Machine Learning Could be Key to Early Leakage Detection in Underground Carbon Storage Sites

A new machine learning method could help engineers detect leaks in underground reservoirs earlier, mitigating risks associated with geological carbon storage (GCS). Further study could advance machine learning capabilities while improving safety and efficiency of GCS.

The feasibility study by Georgia Tech researchers explores using conditional normalizing flows (CNFs) to convert seismic data points into usable information and observable images. This potential ability could make monitoring underground storage sites more practical and studying the behavior of carbon dioxide plumes easier.

The 2023 Conference on Neural Information Processing Systems (NeurIPS 2023) accepted the group’s paper for presentation. They presented their study on Dec. 16 at the conference’s workshop on Tackling Climate Change with Machine Learning.

“One area where our group excels is that we care about realism in our simulations,” said Professor Felix Herrmann. “We worked on a real-sized setting with the complexities one would experience when working in real-life scenarios to understand the dynamics of carbon dioxide plumes.”

CNFs are generative models that use data to produce images. They can also fill in the blanks by making predictions to complete an image despite missing or noisy data. This functionality is ideal for this application because data streaming from GCS reservoirs are often noisy, meaning it’s incomplete, outdated, or unstructured data.

The group found in 36 test samples that CNFs could infer scenarios with and without leakage using seismic data. In simulations with leakage, the models generated images that were 96% similar to ground truths. CNFs further supported this by producing images 97% comparable to ground truths in cases with no leakage.

This CNF-based method also improves current techniques that struggle to provide accurate information on the spatial extent of leakage. Conditioning CNFs to samples that change over time allows it to describe and predict the behavior of carbon dioxide plumes.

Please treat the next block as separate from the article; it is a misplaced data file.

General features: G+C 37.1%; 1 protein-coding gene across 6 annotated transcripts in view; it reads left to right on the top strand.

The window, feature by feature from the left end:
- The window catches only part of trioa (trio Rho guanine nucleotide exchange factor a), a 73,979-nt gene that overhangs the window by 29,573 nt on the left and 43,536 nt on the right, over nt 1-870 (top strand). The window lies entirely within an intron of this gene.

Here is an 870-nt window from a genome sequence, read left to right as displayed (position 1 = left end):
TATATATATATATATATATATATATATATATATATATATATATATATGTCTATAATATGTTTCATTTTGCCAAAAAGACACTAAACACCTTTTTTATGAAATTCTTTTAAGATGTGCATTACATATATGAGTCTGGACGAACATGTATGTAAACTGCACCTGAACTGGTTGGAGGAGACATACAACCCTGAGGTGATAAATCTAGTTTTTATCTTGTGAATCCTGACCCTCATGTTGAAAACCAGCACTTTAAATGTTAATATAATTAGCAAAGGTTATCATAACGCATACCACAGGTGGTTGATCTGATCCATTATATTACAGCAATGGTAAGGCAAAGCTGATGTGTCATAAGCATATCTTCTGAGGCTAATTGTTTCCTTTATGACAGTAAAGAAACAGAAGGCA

This study is part of the group’s broader effort to produce digital twins for seismic monitoring of underground storage. A digital twin is a virtual model of a physical object. Digital twins are commonplace in manufacturing, healthcare, environmental monitoring, and other industries.   

“There are very few digital twins in earth sciences, especially based on machine learning,” Herrmann explained. “This paper is just a prelude to building an uncertainty aware digital twin for geological carbon storage.”

Herrmann holds joint appointments in the Schools of Earth and Atmospheric Sciences (EAS), Electrical and Computer Engineering, and Computational Science and Engineering (CSE).

School of EAS Ph.D. student Abhinov Prakash Gahlot is the paper’s first author. Ting-Ying (Rosen) Yu (B.S. ECE 2023) started the research as an undergraduate group member. School of CSE Ph.D. students Huseyin Tuna Erdinc, Rafael Orozco, and Ziyi (Francis) Yin co-authored with Gahlot and Herrmann.

NeurIPS 2023 took place Dec. 10-16 in New Orleans. Occurring annually, it is one of the largest conferences in the world dedicated to machine learning.

Over 130 Georgia Tech researchers presented more than 60 papers and posters at NeurIPS 2023. One-third of CSE’s faculty represented the School at the conference. Along with Herrmann, these faculty included Ümit Çatalyürek, Polo Chau, Bo Dai, Srijan Kumar, Yunan Luo, Anqi Wu, and Chao Zhang.

“In the field of geophysics, inverse problems and statistical solutions of these problems are known, but no one has been able to characterize these statistics in a realistic way,” Herrmann said.

“That’s where these machine learning techniques come into play, and we can do things now that you could never do before.”